Meet my Southern Belle, LN8503. As designed, the full skirt made up of panels we call gores, and godet inserts at the hem creates this lovely angled hem that can handle border prints and laces with a straight edge. (photo at right). In the photo at left is the same dress, but with a curved hem, appropriate for all other fabrics.
You might remember this plaid dress as one I wore for lesson 8 in my Craftsy class. I have worn this dress for a very long time, and it is still one of my favorites.
This yellow and black chiffon variation was made for the ITE show in 2015 with border fabric from Triple Textile. Instead of putting the border print at the hem, I placed the border print at the top of the skirt and did a curved hem at the bottom. This polyester chiffon may well still available for $3.50/yd (wholesale prices) on their website here:
Let me show you hot to put a curved hem on your dress. This customization is so easy to do.
You will need:
- pattern paper
- curved ruler
- tape measure
- marker or pen
Before you start, measure yourself from waist to hem and know how long you want your skirt to be. If you need to adjust the length of your skirt, do that now using the "lengthen or shorten" line on the pattern and following the "what to know before you sew" section of the instruction booklet. When planning your skirt length, consider the length of your petticoat if you'll be wearing one, and don't forget to include a 1-2" hem allowance, as appropriate for your fabric, and the 5/8" seam allowance at the top. I am using 29" as my measuring length. Subtracting 1 1/2" for the hem on my skirt and 5/8" seam at the top, my finished skirt will be 26 7/8" long, perfect for a 26" long, or shorter, petticoat.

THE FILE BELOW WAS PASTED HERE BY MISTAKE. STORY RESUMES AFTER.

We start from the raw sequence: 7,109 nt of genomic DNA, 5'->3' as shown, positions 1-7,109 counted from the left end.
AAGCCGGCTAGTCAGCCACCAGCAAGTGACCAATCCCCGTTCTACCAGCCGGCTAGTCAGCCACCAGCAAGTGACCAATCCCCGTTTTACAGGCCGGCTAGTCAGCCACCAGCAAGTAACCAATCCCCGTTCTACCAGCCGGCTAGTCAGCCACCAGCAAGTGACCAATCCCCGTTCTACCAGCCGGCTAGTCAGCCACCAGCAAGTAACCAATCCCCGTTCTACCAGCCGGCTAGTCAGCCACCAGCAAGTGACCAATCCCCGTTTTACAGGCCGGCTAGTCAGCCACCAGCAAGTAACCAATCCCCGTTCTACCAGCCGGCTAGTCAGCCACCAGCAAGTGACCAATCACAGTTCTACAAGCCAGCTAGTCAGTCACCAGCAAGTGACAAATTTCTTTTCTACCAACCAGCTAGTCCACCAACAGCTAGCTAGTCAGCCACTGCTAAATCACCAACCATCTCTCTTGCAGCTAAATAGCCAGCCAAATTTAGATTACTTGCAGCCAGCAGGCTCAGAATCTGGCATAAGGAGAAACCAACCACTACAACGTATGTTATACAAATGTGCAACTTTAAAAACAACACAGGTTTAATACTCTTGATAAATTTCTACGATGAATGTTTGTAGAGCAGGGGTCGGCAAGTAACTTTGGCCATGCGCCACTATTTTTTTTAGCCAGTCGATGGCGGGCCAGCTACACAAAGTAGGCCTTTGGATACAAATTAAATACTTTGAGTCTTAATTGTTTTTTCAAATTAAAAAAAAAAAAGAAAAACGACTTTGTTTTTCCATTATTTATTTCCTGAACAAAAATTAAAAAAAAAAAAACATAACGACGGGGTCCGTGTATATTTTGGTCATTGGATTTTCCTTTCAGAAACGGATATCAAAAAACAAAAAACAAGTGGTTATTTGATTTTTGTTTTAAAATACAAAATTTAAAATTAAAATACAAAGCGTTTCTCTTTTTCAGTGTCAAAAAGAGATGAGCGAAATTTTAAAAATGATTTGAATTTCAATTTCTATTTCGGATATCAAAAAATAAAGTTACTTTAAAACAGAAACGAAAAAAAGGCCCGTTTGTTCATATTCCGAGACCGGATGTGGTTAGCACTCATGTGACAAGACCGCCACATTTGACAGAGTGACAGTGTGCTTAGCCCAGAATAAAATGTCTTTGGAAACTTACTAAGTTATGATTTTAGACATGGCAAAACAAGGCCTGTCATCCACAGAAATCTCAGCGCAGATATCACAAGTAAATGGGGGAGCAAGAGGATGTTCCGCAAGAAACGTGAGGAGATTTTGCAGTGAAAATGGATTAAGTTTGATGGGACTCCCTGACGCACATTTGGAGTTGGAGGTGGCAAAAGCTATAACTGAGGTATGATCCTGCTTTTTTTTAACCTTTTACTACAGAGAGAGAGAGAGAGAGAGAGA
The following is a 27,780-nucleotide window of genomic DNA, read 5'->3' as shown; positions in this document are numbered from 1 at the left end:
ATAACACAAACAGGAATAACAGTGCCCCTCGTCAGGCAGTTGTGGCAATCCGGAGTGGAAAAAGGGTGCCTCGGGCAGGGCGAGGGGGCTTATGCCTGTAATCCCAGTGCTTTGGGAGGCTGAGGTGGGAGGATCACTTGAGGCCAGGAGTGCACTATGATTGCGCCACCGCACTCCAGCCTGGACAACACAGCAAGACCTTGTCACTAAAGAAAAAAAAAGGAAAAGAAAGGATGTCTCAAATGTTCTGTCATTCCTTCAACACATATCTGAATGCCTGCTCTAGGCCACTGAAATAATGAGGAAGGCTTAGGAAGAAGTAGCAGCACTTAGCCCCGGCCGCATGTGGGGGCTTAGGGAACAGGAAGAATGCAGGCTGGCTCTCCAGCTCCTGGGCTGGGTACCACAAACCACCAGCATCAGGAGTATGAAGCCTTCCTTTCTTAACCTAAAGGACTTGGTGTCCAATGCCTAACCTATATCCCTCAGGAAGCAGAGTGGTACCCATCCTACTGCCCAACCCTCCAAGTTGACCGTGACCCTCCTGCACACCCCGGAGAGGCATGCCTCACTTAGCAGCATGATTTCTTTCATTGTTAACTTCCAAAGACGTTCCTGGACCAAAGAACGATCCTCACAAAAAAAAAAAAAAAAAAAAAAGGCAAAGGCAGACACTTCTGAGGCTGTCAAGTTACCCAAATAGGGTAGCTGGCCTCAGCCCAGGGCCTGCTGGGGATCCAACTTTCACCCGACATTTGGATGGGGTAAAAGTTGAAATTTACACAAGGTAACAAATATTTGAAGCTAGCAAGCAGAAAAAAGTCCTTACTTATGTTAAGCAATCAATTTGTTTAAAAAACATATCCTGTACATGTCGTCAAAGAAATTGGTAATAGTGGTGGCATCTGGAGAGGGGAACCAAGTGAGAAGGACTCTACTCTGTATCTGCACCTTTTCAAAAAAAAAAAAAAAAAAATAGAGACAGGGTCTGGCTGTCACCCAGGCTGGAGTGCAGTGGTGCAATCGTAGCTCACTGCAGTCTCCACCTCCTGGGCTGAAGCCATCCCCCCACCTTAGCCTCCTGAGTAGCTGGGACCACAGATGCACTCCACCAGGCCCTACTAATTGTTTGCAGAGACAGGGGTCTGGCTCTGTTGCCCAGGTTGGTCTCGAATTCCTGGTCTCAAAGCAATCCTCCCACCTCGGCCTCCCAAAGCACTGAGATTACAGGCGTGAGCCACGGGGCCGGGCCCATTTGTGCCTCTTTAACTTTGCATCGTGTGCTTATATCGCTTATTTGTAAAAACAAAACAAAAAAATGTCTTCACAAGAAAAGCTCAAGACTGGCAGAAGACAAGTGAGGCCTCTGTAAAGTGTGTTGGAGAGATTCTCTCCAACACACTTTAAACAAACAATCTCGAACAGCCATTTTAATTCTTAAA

2. Using a ruler, extend the side seam for your size. Use a yard stick to make sure that angle is straight from the waist down to the new end point. Measuring from the cut line for your size, make a mark the length you've determined for your skirt.
3. Then go to the center and again, from the cutting line for your size, measure to the desired length and mark the bottom of the skirt panel.
4. Continue measuring and marking, inching your way toward the side seam you've marked previously, creating dashes all the way across.Keep your measuring tape or ruler straight down from the waist, no angling.
5. Now comes the fun part! Using your curved ruler draw a new hemline by connecting the dashes from side seam to center.
6. Here is what your piece should look like.
7. Fold your pattern in half lengthwise and copy your marks to make the right side the same as the left.
Cut from fabric, this panel shouldn't stretch too much, but to be sure your skirt looks right, always mark your hem from the floor while you are wearing it, then hem it. You want your hem to be parallel to the floor.
What do you think of the results? I'd love to see how it turned out for you!